Friday, 12 October 2018 00:10

Understanding AFP (Alpha Feto Protein)

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AFP is short for Alpha FetoProtein.

As the "feto" in the name suggests this is a protein we see in a fetus. In adults we switch off the genes that produce it so we don't see much (usually <12 units)

Hepatocellular Carcinoma (HCC) represents a loss of control over liver cell growth. These liver cells tend to become more primitive, like the liver cells in a fetus. What often happens is that the genes that produce AFP get switched on again, so instead of seeing <12 units of AFP we see more.

In pragmatic terms:

Most patients will have an AFP <12 and will not have HCC

Some cirrhotic patients will have a slightly elevated AFP in the range 12-24, despite not having HCC. We invariably see this fall during and after treatment. Sitting on my desk I have these results from a cirrhotic patient who is now at SVR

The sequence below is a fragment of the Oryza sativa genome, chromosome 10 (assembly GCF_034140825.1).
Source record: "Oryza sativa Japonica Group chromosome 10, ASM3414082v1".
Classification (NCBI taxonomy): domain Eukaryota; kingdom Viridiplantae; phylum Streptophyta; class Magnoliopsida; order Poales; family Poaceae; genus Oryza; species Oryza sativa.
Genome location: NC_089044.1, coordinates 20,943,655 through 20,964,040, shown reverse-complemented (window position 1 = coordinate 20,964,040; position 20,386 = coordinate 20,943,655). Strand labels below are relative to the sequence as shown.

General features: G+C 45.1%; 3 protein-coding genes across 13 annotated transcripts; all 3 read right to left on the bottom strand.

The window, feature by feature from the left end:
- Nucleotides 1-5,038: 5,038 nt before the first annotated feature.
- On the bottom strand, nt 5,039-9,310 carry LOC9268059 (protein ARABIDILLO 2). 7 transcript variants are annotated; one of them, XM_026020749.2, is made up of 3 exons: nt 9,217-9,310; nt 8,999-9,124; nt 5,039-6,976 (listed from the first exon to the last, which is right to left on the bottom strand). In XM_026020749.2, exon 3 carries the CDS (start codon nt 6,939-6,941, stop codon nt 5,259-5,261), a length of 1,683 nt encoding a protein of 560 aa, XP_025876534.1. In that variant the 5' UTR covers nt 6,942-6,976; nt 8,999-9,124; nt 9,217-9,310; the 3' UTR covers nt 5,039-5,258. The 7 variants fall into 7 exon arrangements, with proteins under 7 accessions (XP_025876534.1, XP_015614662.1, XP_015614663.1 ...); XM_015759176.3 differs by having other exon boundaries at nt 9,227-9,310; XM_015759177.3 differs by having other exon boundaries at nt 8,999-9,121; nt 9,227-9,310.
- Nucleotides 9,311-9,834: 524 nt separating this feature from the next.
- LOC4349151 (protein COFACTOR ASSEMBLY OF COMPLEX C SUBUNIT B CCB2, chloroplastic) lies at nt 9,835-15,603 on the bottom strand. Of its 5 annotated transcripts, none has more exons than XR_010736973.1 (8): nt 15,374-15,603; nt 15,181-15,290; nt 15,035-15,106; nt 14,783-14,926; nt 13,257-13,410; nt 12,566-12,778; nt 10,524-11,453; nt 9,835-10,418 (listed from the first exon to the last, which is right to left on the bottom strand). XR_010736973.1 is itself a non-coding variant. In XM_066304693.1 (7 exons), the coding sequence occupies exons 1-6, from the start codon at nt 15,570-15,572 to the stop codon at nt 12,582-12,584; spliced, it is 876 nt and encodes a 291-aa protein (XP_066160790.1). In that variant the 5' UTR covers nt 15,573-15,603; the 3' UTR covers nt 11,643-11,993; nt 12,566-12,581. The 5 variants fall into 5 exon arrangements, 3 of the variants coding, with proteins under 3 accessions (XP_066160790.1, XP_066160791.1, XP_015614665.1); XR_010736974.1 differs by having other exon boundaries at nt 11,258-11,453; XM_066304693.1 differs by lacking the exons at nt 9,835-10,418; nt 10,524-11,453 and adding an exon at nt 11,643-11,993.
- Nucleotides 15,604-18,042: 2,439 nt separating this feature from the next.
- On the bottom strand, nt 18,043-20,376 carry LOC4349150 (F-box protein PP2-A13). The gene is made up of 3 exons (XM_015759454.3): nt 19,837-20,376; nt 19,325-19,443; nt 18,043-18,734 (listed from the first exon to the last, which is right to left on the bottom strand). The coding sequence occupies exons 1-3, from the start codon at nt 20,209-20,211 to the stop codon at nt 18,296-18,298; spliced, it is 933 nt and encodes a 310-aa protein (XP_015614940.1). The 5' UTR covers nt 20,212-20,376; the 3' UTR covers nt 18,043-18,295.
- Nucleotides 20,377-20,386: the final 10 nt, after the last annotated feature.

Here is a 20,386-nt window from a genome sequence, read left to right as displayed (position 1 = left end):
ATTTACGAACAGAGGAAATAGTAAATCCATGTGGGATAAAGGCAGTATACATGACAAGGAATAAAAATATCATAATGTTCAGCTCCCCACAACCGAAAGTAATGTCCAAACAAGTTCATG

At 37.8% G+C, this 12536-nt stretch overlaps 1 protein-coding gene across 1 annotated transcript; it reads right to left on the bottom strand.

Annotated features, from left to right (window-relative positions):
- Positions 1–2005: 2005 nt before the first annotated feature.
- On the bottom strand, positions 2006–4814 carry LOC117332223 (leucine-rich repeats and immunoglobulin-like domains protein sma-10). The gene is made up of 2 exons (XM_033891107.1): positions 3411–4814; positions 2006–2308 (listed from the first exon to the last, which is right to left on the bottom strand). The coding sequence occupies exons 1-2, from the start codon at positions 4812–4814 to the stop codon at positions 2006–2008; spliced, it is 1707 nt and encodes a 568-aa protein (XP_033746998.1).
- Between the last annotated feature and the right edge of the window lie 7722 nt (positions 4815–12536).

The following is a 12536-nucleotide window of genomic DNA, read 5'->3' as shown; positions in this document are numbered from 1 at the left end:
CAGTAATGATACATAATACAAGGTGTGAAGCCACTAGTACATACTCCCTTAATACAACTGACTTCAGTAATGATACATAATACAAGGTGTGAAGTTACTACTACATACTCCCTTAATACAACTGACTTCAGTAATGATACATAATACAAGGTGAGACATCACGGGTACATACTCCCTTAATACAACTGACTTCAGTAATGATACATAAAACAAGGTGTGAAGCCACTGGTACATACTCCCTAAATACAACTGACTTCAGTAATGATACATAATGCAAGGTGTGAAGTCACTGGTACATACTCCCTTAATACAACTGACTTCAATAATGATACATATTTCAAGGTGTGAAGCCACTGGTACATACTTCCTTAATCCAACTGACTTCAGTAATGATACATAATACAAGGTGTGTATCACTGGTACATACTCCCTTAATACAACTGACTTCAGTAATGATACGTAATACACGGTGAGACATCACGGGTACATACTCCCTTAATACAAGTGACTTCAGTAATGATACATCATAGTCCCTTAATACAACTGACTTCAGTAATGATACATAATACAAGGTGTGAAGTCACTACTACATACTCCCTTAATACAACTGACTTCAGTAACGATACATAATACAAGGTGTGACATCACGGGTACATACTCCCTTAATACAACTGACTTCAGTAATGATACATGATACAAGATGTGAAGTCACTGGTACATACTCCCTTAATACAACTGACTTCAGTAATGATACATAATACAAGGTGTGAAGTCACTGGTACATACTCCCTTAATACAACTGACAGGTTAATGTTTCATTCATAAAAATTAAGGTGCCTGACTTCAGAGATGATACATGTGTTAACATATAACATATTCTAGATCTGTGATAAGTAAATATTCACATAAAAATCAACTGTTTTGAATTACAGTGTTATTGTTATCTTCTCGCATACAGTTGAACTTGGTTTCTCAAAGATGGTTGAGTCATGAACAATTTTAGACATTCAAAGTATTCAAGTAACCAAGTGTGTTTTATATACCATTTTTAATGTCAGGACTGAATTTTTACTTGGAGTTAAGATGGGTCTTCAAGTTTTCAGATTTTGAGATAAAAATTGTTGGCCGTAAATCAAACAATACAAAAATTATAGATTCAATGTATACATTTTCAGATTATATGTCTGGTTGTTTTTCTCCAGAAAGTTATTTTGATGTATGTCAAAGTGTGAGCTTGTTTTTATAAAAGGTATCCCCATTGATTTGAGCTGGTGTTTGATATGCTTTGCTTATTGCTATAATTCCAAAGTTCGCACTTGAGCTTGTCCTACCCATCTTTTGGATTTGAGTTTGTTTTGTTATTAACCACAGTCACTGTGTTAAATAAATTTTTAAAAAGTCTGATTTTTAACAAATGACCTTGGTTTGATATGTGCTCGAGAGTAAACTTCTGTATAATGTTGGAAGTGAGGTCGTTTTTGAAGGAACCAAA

Most, but not all, patients who develop HCC will have a detectable rise of AFP, usually to a level of over 100

Here is a patient who had HCC in whom we treated the HCV and the HCC (with Sorafanib). Notice both the fall in AFP and the fact this lab uses <6 rather than <12 as the cutoff

Please note this: while most HCC expresses AFP and therefore can be detected by an AFP blood test it is possible to have HCC with a normal AFP. Rare but possible. High risk patients with cirrhosis should have 6 monthly screening with U/S (or CT or MRI)

Also note that if you have had HCV but have not developed cirrhosis then your risk of HCC is almost exactly the same as the general population. It happens, but it is rare. AFP screening is more than adequate. If you want to have a look use U/S or MRI as a CT carries about a 1:1000 risk of giving you a cancer (it might be a little lower than this but is does carry a real risk).

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